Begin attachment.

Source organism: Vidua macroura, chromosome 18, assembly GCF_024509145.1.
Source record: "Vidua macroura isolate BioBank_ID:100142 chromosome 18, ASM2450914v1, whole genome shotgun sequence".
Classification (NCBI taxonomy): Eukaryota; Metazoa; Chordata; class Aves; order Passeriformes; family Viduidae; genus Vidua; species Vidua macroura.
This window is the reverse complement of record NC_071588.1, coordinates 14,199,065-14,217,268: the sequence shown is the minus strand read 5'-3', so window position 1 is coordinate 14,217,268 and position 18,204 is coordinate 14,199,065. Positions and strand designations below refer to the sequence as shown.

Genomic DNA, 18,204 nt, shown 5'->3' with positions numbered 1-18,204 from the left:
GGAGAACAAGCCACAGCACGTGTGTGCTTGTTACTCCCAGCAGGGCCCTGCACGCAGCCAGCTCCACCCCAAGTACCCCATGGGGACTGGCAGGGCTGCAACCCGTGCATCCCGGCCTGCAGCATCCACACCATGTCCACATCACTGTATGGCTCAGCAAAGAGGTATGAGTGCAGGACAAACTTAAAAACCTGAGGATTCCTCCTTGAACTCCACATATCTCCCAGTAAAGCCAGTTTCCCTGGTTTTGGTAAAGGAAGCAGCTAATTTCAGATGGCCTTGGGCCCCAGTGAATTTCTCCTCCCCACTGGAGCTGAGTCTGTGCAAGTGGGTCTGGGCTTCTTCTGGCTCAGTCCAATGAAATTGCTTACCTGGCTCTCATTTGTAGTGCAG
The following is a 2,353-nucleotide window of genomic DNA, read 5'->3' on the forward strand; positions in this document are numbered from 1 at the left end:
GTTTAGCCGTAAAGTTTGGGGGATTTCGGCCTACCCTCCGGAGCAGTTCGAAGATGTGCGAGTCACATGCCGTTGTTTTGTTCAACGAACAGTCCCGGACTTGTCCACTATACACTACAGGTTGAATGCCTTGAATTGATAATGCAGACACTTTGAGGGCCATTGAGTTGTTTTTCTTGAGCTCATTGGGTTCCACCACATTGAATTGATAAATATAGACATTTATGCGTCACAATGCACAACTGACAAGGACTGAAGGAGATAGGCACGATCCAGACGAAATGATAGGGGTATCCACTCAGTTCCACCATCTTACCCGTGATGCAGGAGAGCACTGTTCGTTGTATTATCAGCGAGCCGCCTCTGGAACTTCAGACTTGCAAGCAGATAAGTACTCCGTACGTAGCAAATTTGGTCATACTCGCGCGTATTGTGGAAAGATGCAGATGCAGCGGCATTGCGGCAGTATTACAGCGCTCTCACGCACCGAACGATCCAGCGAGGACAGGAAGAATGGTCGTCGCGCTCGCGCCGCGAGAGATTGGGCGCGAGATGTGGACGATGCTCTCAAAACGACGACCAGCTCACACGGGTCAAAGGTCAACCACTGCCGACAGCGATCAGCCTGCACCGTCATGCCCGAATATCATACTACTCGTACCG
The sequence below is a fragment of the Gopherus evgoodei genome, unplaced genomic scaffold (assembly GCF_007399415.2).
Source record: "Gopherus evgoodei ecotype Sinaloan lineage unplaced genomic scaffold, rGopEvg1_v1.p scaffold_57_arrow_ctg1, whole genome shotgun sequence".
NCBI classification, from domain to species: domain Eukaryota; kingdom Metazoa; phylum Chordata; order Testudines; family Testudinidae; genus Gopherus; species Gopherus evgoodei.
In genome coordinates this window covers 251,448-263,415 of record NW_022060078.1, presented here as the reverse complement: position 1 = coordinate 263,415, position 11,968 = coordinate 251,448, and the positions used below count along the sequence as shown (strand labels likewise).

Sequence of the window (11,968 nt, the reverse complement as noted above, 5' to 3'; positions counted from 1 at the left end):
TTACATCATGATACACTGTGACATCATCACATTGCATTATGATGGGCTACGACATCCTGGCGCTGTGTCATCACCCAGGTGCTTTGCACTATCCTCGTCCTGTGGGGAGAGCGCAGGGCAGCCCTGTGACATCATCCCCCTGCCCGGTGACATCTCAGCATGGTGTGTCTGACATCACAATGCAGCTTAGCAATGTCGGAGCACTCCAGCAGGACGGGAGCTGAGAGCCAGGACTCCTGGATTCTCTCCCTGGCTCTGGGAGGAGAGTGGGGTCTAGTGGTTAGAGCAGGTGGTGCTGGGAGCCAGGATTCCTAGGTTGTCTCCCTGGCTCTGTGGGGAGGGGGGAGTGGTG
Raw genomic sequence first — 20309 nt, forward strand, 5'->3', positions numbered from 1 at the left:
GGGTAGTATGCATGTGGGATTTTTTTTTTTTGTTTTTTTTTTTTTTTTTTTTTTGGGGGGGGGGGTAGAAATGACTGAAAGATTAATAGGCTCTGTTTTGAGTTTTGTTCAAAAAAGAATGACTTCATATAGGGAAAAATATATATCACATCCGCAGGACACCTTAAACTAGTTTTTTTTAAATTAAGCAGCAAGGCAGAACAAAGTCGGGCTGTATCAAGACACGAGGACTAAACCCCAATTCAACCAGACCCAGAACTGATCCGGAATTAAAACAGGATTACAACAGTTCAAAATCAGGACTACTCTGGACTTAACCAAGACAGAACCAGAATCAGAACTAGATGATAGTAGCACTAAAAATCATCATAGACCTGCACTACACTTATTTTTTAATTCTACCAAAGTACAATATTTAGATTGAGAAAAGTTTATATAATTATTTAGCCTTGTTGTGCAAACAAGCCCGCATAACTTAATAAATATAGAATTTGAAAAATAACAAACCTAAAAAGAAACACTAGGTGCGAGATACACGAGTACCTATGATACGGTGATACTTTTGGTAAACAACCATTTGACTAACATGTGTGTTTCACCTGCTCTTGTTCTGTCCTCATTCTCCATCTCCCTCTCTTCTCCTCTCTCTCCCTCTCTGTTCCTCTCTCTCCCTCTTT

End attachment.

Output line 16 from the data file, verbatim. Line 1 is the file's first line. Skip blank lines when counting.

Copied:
GGGTAGTATGCATGTGGGATTTTTTTTTTTTGTTTTTTTTTTTTTTTTTTTTTTGGGGGGGGGGGTAGAAATGACTGAAAGATTAATAGGCTCTGTTTTGAGTTTTGTTCAAAAAAGAATGACTTCATATAGGGAAAAATATATATCACATCCGCAGGACACCTTAAACTAGTTTTTTTTAAATTAAGCAGCAAGGCAGAACAAAGTCGGGCTGTATCAAGACACGAGGACTAAACCCCAATTCAACCAGACCCAGAACTGATCCGGAATTAAAACAGGATTACAACAGTTCAAAATCAGGACTACTCTGGACTTAACCAAGACAGAACCAGAATCAGAACTAGATGATAGTAGCACTAAAAATCATCATAGACCTGCACTACACTTATTTTTTAATTCTACCAAAGTACAATATTTAGATTGAGAAAAGTTTATATAATTATTTAGCCTTGTTGTGCAAACAAGCCCGCATAACTTAATAAATATAGAATTTGAAAAATAACAAACCTAAAAAGAAACACTAGGTGCGAGATACACGAGTACCTATGATACGGTGATACTTTTGGTAAACAACCATTTGACTAACATGTGTGTTTCACCTGCTCTTGTTCTGTCCTCATTCTCCATCTCCCTCTCTTCTCCTCTCTCTCCCTCTCTGTTCCTCTCTCTCCCTCTTT